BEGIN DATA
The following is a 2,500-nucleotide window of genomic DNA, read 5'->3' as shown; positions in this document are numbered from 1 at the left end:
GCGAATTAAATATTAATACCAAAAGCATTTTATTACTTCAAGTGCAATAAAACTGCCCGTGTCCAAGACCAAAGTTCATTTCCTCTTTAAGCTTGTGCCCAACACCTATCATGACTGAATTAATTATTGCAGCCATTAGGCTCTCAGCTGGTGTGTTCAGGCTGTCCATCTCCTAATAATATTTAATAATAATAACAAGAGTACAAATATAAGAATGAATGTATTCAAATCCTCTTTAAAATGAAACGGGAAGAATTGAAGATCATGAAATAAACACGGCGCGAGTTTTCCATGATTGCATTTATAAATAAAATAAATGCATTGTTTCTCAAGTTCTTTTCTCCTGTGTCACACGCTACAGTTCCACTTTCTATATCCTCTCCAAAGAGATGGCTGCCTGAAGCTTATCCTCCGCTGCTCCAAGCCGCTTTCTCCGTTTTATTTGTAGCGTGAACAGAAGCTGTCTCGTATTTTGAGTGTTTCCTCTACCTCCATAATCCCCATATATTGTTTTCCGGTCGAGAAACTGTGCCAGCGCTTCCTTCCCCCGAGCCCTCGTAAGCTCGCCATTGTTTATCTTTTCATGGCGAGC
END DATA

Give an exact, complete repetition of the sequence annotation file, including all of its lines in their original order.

The following is a 2,500-nucleotide window of genomic DNA, read 5'->3' as shown; positions in this document are numbered from 1 at the left end:
GCGAATTAAATATTAATACCAAAAGCATTTTATTACTTCAAGTGCAATAAAACTGCCCGTGTCCAAGACCAAAGTTCATTTCCTCTTTAAGCTTGTGCCCAACACCTATCATGACTGAATTAATTATTGCAGCCATTAGGCTCTCAGCTGGTGTGTTCAGGCTGTCCATCTCCTAATAATATTTAATAATAATAACAAGAGTACAAATATAAGAATGAATGTATTCAAATCCTCTTTAAAATGAAACGGGAAGAATTGAAGATCATGAAATAAACACGGCGCGAGTTTTCCATGATTGCATTTATAAATAAAATAAATGCATTGTTTCTCAAGTTCTTTTCTCCTGTGTCACACGCTACAGTTCCACTTTCTATATCCTCTCCAAAGAGATGGCTGCCTGAAGCTTATCCTCCGCTGCTCCAAGCCGCTTTCTCCGTTTTATTTGTAGCGTGAACAGAAGCTGTCTCGTATTTTGAGTGTTTCCTCTACCTCCATAATCCCCATATATTGTTTTCCGGTCGAGAAACTGTGCCAGCGCTTCCTTCCCCCGAGCCCTCGTAAGCTCGCCATTGTTTATCTTTTCATGGCGAGC